Waikato iwi want to block Auckland Council's bid to more than double the city's daily water grab from the Waikato River.
Auckland's mayor has asked the Environment Select Committee to add the consent to the list of 11 fast-tracked projects on the Covid-19 Recovery Bill.
But those responsible for protecting the river say Auckland's drought crisis is nothing to do with Covid-19.
The existing consent request was made in 2013 and remains at 106th in the queue.
Waikato-Tainui says the fast-track application was never raised with them, and it's not pleased.
The chair of Te Arataura, Tainui's executive board, Rukumoana Schaafhausen, said the council shouldn't be able to use Covid-19 as an excuse to jump the queue.
"It's not related. The water crisis is not a Covid-related event and shouldn't be included in the fast-track legislation. It does need to go through the existing process and part of that process requires working alongside iwi and other authorities."
The iwi is worried about the increasing demands on the river.
"We acknowledge the current low levels in Watercare's storage system, but don't support a short-term response that could cause long-term harm."
Under the proposed fast-track legislation, iwi would be represented on the hearing panel - but the extent of that representation is unclear.
Last month, the iwi said it was initially left out of Auckland Council's discussions with Hamilton authorities to receive its unused allocation of water from the Waikato River.
Schaafhausen said the council's effort to now circumvent the process shows it still doesn't understand Tainui's rights under its Treaty settlement.
"We've got a river settlement actually that has a higher responsibility of all the local authorities to uphold the vision and strategy that exists within that settlement. So to relegate us or to sideline us to a panel is just not good enough."
The council's current consent allows it to take 150 million litres each day, plus 15 million extra due to the drought.
An application lodged in 2013 asked for an extra 200 million litres to cater to the city's growing population.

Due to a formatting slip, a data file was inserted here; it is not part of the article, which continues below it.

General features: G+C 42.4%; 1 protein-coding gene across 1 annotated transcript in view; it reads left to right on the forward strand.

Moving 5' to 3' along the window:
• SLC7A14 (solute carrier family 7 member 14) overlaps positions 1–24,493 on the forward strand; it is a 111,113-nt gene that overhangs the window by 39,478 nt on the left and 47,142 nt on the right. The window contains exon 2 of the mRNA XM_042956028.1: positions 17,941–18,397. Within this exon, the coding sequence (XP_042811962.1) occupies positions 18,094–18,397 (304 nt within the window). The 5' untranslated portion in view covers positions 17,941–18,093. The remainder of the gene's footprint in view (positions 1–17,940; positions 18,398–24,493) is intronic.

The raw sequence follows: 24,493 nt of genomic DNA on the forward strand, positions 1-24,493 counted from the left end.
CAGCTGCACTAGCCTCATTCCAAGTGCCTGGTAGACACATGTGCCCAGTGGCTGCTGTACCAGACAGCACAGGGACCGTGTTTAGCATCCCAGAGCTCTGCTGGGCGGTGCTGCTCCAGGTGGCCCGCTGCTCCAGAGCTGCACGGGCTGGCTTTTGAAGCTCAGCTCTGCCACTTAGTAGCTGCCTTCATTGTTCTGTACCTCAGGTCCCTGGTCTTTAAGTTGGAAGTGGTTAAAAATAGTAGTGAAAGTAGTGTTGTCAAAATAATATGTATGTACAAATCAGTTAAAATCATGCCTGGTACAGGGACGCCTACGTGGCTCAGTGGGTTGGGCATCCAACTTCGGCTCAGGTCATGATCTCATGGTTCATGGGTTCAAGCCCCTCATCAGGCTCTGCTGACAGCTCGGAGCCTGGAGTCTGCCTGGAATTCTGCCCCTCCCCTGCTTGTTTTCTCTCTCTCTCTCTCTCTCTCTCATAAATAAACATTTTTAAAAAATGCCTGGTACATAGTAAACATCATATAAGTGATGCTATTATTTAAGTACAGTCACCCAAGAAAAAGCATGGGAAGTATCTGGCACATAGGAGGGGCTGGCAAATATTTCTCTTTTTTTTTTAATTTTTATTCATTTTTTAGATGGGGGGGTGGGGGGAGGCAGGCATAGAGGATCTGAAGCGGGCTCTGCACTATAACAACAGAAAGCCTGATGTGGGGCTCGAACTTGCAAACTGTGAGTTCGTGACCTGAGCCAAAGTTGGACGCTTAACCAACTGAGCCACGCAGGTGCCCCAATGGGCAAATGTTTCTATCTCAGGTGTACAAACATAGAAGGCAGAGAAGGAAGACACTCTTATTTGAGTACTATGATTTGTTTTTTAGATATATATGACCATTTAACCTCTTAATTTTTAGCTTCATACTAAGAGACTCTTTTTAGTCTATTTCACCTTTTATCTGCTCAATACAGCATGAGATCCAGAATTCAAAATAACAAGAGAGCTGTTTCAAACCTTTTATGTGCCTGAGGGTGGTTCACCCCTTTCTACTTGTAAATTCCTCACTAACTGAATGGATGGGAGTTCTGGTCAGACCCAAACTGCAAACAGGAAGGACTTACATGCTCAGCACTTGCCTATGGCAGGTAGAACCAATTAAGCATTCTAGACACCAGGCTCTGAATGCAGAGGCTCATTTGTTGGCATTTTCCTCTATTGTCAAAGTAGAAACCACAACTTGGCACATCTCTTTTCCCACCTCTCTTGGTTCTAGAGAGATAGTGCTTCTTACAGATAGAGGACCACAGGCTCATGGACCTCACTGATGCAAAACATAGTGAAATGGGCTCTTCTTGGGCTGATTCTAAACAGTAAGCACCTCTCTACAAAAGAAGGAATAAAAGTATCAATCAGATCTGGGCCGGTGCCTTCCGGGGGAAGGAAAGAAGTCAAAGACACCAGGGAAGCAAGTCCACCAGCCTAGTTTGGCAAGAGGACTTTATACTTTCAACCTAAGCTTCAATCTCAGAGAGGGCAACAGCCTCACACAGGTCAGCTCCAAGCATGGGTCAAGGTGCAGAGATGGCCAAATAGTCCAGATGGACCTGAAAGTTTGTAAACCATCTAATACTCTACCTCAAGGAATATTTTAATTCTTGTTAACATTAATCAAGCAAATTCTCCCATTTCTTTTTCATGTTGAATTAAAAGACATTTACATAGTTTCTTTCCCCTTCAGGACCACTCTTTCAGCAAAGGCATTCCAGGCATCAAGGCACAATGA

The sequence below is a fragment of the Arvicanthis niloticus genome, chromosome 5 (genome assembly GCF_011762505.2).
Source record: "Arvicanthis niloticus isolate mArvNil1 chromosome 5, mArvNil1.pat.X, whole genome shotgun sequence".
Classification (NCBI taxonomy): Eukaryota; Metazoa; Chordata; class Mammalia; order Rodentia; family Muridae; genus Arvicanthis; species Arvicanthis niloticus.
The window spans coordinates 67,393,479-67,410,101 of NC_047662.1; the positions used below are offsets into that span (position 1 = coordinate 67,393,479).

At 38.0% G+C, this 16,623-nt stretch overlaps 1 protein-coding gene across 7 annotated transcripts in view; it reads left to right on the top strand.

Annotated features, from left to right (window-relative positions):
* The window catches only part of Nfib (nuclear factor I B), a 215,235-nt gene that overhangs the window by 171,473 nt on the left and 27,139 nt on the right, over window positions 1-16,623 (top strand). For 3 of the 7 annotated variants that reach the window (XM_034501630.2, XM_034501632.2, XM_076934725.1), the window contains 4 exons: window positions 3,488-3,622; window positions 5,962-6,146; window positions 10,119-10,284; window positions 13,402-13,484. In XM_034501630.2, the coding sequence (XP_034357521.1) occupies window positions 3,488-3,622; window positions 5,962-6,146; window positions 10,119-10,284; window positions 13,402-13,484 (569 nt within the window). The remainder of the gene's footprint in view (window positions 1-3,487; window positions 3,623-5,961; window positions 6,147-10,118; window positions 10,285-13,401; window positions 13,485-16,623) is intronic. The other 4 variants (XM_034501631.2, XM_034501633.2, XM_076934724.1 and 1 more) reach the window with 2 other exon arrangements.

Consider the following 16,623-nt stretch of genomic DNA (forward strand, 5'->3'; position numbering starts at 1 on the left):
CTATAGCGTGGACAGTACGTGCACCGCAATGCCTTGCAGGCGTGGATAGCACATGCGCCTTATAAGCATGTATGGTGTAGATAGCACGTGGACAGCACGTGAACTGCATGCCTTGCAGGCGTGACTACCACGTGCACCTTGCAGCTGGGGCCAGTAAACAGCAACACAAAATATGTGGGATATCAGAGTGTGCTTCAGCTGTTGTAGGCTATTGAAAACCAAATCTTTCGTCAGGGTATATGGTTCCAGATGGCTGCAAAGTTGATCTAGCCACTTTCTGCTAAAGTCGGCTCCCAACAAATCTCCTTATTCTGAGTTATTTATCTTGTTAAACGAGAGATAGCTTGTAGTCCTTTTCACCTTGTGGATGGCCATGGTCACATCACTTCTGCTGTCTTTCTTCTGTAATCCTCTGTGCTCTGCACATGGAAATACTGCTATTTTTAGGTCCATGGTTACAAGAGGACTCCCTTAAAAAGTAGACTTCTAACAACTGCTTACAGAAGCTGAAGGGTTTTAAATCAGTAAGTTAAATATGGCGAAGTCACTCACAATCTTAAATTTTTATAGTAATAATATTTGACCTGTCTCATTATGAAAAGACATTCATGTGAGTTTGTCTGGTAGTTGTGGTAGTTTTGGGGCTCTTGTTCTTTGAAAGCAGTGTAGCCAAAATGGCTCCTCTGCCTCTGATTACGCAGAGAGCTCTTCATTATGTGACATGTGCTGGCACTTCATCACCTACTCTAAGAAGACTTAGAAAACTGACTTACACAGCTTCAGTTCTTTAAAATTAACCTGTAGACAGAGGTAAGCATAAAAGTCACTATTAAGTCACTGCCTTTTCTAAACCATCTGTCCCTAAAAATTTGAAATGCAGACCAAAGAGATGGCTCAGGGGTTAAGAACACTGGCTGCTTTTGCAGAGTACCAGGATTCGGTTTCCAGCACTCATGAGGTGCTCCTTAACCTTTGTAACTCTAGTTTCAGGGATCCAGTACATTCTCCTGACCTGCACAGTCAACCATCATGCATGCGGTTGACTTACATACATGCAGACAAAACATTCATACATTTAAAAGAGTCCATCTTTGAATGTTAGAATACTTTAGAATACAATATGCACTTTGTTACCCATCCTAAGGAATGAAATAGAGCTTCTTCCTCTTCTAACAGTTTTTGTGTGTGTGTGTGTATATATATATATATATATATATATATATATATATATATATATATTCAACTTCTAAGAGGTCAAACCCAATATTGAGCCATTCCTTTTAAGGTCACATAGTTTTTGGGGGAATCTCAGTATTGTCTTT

Auckland Mayor Phil Goff said now the region is facing a major water crisis, it can't wait any longer.
"After seven years surely we deserve better consideration because this is the worst drought we've had in our city's history. This is urgent, it needs to be considered in an urgent way and I think most parties understand and accept our concern, and that concern includes Waikato-Tainui."
He said the council's economist had estimated that up to 14,000 jobs could be affected by limitations on water use.
"We can't afford that sort of disruption as we recover from the economic effects of Covid-19 rather than possibly waiting another decade to be heard."
Goff blamed the slow RMA process for holding up plans to expand.
"If we were to invest tens of millions of dollars - even getting through the planning stages - would people really have thought we were wise to invest that money without the certainty of getting the consent?"
But Roger Pikia - the co-chair of the independent Waikato River Authority - doesn't buy that excuse.
"I think it's a long bow to stretch to blame the RMA because Auckland have had ample time to plan for crises situations and I think the reality is that hasn't happened.
"At the end of the day the role of the authority is to ensure that the river is placed first."
Pikia said the authority - which is tasked with protecting and restoring the river - was also surprised by Auckland Council's sudden move.
Both the River Authority and iwi want to see greater investment in long term solutions like dam storage and better infrastructure that can handle the growing population before they support rising allocations.
Schaafhausen said: "We need [the Auckland Council] to commit to what those long-term sustainable solutions might be and until we have those conversations, I just think it's disingenuous to use the fast-track bill to do what they're doing."
The select committee will consider the application as the bill makes its way through Parliament.